As Mick Jagger once said, “We never said it was the last time.”
Pete Townshend used growing old as self-motivation and a foil to rile a response from the audience and his lifelong musical partner.
When Daltrey complained he couldn’t hear, Townshend shot back to his partner, “It’s old age,” his British accent accentuating and harking on the last word. But he snapped back defiantly to clarify his feelings on the subject: “I don’t give a fuck.”
The subject of age prompted banter between the two frontmen who were experiencing audio problems. The comic relief also offered a new target for late-life defiance.
Daltrey joined in on discussing mortality. “It might happen tomorrow, he quipped. “Who gives a fuck.” Coming out of “Eminence Front,” Townshend replaced its signature last line “dress yourself to kill” with a new one: “Croak yourself to kill.”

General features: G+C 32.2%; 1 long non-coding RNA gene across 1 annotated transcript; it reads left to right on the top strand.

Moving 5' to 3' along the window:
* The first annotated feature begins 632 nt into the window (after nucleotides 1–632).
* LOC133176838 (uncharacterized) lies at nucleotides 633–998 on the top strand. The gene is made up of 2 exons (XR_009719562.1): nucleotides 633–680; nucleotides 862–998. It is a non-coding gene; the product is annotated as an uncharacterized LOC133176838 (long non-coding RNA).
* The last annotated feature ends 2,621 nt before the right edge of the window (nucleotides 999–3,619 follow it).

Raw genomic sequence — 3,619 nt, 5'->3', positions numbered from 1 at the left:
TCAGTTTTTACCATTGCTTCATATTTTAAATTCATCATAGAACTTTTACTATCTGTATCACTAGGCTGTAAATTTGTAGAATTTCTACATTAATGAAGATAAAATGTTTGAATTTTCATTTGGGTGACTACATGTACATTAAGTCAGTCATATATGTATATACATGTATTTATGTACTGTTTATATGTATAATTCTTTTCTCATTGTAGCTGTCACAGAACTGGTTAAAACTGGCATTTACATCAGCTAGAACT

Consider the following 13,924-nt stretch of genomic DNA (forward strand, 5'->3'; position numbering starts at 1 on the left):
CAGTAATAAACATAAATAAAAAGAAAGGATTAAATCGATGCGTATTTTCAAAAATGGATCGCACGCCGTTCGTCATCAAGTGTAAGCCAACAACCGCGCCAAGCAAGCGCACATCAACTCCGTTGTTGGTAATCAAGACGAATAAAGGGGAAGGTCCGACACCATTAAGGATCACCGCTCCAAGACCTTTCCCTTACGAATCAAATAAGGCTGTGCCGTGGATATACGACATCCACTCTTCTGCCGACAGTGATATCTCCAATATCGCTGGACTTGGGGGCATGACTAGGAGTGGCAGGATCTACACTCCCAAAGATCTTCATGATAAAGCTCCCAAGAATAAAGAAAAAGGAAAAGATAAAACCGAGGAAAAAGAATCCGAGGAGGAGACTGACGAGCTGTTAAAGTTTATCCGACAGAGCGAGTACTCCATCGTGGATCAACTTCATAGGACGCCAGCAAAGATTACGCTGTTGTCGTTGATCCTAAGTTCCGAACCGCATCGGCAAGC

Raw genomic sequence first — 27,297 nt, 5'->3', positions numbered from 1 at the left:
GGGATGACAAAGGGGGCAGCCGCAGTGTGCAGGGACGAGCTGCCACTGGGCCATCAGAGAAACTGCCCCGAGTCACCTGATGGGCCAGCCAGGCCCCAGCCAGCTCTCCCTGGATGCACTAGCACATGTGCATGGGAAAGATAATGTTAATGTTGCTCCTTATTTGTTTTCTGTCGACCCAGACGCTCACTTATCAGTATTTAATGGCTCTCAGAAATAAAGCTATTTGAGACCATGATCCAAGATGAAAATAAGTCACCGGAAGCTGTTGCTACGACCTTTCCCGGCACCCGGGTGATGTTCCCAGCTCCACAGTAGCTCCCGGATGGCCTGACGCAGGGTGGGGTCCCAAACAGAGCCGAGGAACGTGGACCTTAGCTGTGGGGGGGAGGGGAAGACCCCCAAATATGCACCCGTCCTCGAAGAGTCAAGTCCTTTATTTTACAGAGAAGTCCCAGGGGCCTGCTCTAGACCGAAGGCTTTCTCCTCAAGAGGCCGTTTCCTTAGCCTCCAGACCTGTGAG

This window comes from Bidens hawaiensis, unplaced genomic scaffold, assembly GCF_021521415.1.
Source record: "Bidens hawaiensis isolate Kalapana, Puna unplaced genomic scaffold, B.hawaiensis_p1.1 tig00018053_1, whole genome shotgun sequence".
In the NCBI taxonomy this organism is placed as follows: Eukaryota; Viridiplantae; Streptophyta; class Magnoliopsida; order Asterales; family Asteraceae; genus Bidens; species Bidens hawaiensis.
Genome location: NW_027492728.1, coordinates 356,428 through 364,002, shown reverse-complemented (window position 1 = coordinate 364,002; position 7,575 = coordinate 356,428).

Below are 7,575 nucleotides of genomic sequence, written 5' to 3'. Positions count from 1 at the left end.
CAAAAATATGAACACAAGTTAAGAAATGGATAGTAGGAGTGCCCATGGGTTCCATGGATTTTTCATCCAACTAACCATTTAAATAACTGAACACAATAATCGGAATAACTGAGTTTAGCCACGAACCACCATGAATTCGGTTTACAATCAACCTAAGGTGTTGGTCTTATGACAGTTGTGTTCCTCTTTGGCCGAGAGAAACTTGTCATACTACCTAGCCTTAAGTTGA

At one point Townshend was complaining about having just broken a nail.
“Take some drugs,” someone shouted in response.
The noticeably hoarse Townshend forgot his lines during “I Am One” but hit stride again when brother Simon Townshend called out one of the lines from across the stage.
“I got a Gibson,” Townshend began singing and suddenly he was back in the moment. “I got it!”
Townshend apologized for the melee, one of many to come and its effect on his band and the classical musicians all around him. “When I fuck up the orchestra has to bonk out.”
But when you’ve got an orchestra to run and your rotator cuff still allows you to do guitar windmills, old age is just a nuisance.
The first part of the show was devoted to Tommy, the rock opera scripted by Townshend, the winner of the George and Ira Gershwin Award for Lifetime Musical Achievement and a reminder of Townshend’s place as one of the great composers of the 20th century.
When the orchestra left, Townshend seemed ready to rock and roll.
“This song is from nineteen fucking sixty-five,” launching into “Substitute” and slashing out dense guitar chords, empowered further by drummer Zak Starkey who hovered all night over his kit, his blond curls dangling and blurring into his yellow Peter Tosh shirt.